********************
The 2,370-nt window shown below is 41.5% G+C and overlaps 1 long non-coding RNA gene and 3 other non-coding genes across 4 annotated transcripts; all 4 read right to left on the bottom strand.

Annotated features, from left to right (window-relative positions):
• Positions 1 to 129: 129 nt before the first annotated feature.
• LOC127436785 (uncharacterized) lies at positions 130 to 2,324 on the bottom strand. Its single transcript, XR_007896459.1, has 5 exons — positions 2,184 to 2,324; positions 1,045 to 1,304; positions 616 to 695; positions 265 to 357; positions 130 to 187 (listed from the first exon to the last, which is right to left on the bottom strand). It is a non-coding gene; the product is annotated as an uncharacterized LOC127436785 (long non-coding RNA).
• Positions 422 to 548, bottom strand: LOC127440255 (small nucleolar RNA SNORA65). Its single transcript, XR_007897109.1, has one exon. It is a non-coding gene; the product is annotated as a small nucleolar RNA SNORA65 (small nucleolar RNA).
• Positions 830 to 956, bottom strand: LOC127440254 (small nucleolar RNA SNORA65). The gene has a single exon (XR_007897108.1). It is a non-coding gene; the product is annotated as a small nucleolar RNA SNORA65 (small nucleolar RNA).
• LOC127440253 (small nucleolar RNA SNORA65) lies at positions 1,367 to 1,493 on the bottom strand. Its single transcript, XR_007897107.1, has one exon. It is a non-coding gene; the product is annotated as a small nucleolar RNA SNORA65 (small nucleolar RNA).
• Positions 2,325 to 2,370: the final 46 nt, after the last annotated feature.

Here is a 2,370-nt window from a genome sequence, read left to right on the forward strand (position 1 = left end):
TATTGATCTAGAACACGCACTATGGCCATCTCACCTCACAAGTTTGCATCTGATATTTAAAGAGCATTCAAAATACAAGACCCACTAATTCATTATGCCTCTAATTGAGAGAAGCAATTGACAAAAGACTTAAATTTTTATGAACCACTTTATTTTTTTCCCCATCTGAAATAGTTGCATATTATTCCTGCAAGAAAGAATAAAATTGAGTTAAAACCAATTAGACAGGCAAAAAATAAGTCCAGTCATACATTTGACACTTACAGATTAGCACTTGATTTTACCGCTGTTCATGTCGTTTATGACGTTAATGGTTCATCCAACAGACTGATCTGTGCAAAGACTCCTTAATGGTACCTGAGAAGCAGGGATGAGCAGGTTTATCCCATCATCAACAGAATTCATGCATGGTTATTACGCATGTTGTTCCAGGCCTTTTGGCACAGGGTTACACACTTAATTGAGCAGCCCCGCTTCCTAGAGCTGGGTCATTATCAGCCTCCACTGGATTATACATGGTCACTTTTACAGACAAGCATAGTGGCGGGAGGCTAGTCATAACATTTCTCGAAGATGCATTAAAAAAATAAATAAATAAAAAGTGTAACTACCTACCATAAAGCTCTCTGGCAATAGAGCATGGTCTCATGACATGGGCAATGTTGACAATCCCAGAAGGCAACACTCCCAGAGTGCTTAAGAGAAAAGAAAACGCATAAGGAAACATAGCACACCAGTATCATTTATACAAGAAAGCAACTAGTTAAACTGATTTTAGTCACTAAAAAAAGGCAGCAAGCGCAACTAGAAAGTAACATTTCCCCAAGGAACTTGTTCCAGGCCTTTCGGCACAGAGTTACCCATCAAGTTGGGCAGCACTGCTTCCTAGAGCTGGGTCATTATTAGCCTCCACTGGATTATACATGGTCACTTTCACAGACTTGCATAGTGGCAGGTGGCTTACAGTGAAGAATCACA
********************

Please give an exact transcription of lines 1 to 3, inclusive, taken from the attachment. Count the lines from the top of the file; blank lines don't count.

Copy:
The 2,370-nt window shown below is 41.5% G+C and overlaps 1 long non-coding RNA gene and 3 other non-coding genes across 4 annotated transcripts; all 4 read right to left on the bottom strand.

Annotated features, from left to right (window-relative positions):
• Positions 1 to 129: 129 nt before the first annotated feature.